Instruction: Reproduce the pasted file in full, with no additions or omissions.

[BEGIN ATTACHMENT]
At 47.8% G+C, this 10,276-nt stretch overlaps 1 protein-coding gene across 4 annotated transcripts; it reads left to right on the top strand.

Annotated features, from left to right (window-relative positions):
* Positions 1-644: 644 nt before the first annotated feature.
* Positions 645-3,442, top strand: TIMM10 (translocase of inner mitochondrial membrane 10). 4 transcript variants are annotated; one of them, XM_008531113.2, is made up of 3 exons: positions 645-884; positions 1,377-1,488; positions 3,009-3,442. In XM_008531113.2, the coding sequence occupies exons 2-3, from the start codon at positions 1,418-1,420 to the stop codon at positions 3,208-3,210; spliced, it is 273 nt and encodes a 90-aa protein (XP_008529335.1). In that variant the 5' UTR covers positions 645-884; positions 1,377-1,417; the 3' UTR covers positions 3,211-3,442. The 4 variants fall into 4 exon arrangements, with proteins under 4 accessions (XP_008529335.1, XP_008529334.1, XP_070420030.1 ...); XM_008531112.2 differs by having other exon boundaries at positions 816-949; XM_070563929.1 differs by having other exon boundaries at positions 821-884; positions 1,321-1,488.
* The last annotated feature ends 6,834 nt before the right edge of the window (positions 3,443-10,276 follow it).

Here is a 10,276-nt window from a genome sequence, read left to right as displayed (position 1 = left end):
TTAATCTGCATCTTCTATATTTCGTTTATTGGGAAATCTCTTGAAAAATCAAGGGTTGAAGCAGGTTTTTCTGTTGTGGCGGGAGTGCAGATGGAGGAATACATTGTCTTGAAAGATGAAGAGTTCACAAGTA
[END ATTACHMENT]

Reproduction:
At 47.8% G+C, this 10,276-nt stretch overlaps 1 protein-coding gene across 4 annotated transcripts; it reads left to right on the top strand.

Annotated features, from left to right (window-relative positions):
* Positions 1-644: 644 nt before the first annotated feature.
* Positions 645-3,442, top strand: TIMM10 (translocase of inner mitochondrial membrane 10). 4 transcript variants are annotated; one of them, XM_008531113.2, is made up of 3 exons: positions 645-884; positions 1,377-1,488; positions 3,009-3,442. In XM_008531113.2, the coding sequence occupies exons 2-3, from the start codon at positions 1,418-1,420 to the stop codon at positions 3,208-3,210; spliced, it is 273 nt and encodes a 90-aa protein (XP_008529335.1). In that variant the 5' UTR covers positions 645-884; positions 1,377-1,417; the 3' UTR covers positions 3,211-3,442. The 4 variants fall into 4 exon arrangements, with proteins under 4 accessions (XP_008529335.1, XP_008529334.1, XP_070420030.1 ...); XM_008531112.2 differs by having other exon boundaries at positions 816-949; XM_070563929.1 differs by having other exon boundaries at positions 821-884; positions 1,321-1,488.
* The last annotated feature ends 6,834 nt before the right edge of the window (positions 3,443-10,276 follow it).

Here is a 10,276-nt window from a genome sequence, read left to right as displayed (position 1 = left end):
TTAATCTGCATCTTCTATATTTCGTTTATTGGGAAATCTCTTGAAAAATCAAGGGTTGAAGCAGGTTTTTCTGTTGTGGCGGGAGTGCAGATGGAGGAATACATTGTCTTGAAAGATGAAGAGTTCACAAGTA